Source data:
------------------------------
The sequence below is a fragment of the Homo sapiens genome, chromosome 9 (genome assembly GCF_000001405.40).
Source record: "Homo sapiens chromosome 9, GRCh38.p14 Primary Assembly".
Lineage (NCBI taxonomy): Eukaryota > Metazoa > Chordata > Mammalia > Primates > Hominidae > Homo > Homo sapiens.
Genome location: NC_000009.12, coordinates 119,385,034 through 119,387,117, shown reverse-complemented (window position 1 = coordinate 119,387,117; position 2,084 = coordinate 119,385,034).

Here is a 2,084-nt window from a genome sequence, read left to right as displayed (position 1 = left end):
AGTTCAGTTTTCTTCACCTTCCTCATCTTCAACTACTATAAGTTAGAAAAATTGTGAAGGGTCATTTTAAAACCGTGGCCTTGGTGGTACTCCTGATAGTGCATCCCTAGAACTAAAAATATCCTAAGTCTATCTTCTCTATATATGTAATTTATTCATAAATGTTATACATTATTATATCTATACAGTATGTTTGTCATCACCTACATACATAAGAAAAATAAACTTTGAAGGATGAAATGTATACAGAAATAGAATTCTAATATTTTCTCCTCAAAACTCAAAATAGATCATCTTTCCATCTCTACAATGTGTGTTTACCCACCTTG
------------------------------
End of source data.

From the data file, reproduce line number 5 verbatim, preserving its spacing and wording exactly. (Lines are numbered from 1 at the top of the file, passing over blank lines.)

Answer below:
Here is a 2,084-nt window from a genome sequence, read left to right as displayed (position 1 = left end):